Limelight dancefloor. Photo by Steven Lungley. All rights reserved.
Article originally published July 27, 2012 by The Grid online (thegridto.com).
As the Entertainment District grew more sophisticated in the 1990s, this proudly shabby and unpretentious nightclub drew crowds by the thousands each week to a sleepy stretch of Adelaide.
BY: DENISE BENSON
Club: Limelight, 250 Adelaide St. W.
Years in operation: 1993-2003
History: Before the Entertainment District became synonymous with dance clubs, the well-worn brick building at 250 Adelaide St. W. was home to businesses including a print shop and Old Favorites Books.
Located near the corner of Duncan, the building was spotted by businessman Zisi Konstantinou, who saw its potential as a club space. Richmond Street east of Spadina was already attracting large weekend crowds in the early 1990s, thanks to venues like Charles Khabouth’s pioneering Stilife and the Ballinger brothers’ hotspot Go-Go, which later became Whiskey Saigon. Adelaide east of Spadina was not yet a dancer’s destination.
Konstantinou’s next smart move was to hire Boris Khaimovich as general manager of his club-to-be. Khaimovich—who’d worked the door and managed at Toronto clubs including The Copa, Boom Boom Room, and Go-Go, brought his vision to the project—and was Limelight’s guiding light for eight of its 10 years.
Klub Max dancefloor circa 1994. Photo by Steven Lungley. All rights reserved.
Article originally published January 19, 2012 by The Grid online (TheGridTO.com).
Denise Benson revisits the three-storey super-club that was at the epicentre of Toronto’s early ‘90s Entertainment District explosion.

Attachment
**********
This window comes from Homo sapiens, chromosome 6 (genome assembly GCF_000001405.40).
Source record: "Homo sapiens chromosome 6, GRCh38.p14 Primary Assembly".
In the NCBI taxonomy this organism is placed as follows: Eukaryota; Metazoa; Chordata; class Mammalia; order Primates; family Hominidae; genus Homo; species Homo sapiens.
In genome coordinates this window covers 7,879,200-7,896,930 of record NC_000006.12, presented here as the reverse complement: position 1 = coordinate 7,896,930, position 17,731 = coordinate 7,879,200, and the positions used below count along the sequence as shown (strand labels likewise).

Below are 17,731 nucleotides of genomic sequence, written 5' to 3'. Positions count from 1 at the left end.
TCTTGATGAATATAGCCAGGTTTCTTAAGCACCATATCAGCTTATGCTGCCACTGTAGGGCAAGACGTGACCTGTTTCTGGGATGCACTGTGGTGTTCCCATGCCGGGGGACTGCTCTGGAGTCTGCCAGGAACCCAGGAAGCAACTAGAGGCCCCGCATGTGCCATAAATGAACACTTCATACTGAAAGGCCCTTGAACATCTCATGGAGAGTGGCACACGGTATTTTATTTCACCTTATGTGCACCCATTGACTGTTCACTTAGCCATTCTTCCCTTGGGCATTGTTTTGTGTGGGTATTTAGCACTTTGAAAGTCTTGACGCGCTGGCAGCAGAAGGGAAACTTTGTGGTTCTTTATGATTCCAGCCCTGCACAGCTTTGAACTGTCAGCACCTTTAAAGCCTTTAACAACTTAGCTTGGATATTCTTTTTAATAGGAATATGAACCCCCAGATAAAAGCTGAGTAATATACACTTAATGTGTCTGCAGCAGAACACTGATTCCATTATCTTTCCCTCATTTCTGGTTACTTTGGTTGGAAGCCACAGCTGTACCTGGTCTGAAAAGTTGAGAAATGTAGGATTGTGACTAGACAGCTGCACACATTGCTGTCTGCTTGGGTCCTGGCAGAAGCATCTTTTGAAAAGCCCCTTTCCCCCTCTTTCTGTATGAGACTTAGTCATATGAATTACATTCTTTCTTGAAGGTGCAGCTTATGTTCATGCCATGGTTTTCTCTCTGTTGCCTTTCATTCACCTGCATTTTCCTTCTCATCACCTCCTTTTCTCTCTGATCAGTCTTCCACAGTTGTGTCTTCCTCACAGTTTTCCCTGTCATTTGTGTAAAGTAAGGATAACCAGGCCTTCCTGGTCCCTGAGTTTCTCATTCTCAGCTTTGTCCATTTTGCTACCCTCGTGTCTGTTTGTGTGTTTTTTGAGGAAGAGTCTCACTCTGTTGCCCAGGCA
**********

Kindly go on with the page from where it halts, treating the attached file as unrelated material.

BY: DENISE BENSON
Club: Klub Max, 52 Peter (now 56 Blue Jays Way)
Years in operation: 1990-1994
History: This is a tale of a changing Toronto. It tells the story of an historic area in transition, mere years before it came to serve as the meeting point for the touristy and the trendy. Also at its centre is a man who became one of this city’s most successful nightlife entrepreneurs, as well as a number of our most recognized DJs.
52 Peter Street was once the George Crookshank House. Built in the 1830s, it’s one of the street’s oldest buildings and was designated an historic site under the Ontario Heritage Act. But its beautiful brick frontage would be obscured by modern smoked glass and signage when Nick Di Donato and his Liberty Entertainment Group renovated it extensively at the end of the 1980s to open, at first, a single-level P.M. Toronto sports bar and restaurant.
In 1990, Di Donato and colleague Angelo Belluz developed the property into the area’s first full-on dance club—a three-floor funhouse named Klub Max. It took vision—and nerve—to open a large club there at the time.